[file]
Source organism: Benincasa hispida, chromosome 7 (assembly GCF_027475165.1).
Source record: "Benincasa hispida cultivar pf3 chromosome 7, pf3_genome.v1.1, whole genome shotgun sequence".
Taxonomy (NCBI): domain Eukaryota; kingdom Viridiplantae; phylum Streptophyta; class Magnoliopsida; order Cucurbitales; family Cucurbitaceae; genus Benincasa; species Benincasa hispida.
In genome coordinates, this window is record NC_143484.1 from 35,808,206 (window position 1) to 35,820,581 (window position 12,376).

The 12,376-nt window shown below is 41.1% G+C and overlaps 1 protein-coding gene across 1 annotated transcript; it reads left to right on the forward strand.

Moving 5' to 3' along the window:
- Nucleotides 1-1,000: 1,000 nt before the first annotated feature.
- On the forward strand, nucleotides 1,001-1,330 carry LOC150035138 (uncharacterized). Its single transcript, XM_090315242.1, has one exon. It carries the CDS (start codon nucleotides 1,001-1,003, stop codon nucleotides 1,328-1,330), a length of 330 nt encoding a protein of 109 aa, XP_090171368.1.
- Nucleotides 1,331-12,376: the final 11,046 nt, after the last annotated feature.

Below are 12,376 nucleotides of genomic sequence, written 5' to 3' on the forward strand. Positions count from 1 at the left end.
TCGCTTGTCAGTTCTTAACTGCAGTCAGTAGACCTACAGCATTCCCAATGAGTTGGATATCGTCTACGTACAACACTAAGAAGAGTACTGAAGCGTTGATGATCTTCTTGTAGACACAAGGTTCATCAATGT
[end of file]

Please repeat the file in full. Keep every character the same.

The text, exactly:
Source organism: Benincasa hispida, chromosome 7 (assembly GCF_027475165.1).
Source record: "Benincasa hispida cultivar pf3 chromosome 7, pf3_genome.v1.1, whole genome shotgun sequence".
Taxonomy (NCBI): domain Eukaryota; kingdom Viridiplantae; phylum Streptophyta; class Magnoliopsida; order Cucurbitales; family Cucurbitaceae; genus Benincasa; species Benincasa hispida.
In genome coordinates, this window is record NC_143484.1 from 35,808,206 (window position 1) to 35,820,581 (window position 12,376).

The 12,376-nt window shown below is 41.1% G+C and overlaps 1 protein-coding gene across 1 annotated transcript; it reads left to right on the forward strand.

Moving 5' to 3' along the window:
- Nucleotides 1-1,000: 1,000 nt before the first annotated feature.
- On the forward strand, nucleotides 1,001-1,330 carry LOC150035138 (uncharacterized). Its single transcript, XM_090315242.1, has one exon. It carries the CDS (start codon nucleotides 1,001-1,003, stop codon nucleotides 1,328-1,330), a length of 330 nt encoding a protein of 109 aa, XP_090171368.1.
- Nucleotides 1,331-12,376: the final 11,046 nt, after the last annotated feature.

Below are 12,376 nucleotides of genomic sequence, written 5' to 3' on the forward strand. Positions count from 1 at the left end.
TCGCTTGTCAGTTCTTAACTGCAGTCAGTAGACCTACAGCATTCCCAATGAGTTGGATATCGTCTACGTACAACACTAAGAAGAGTACTGAAGCGTTGATGATCTTCTTGTAGACACAAGGTTCATCAATGT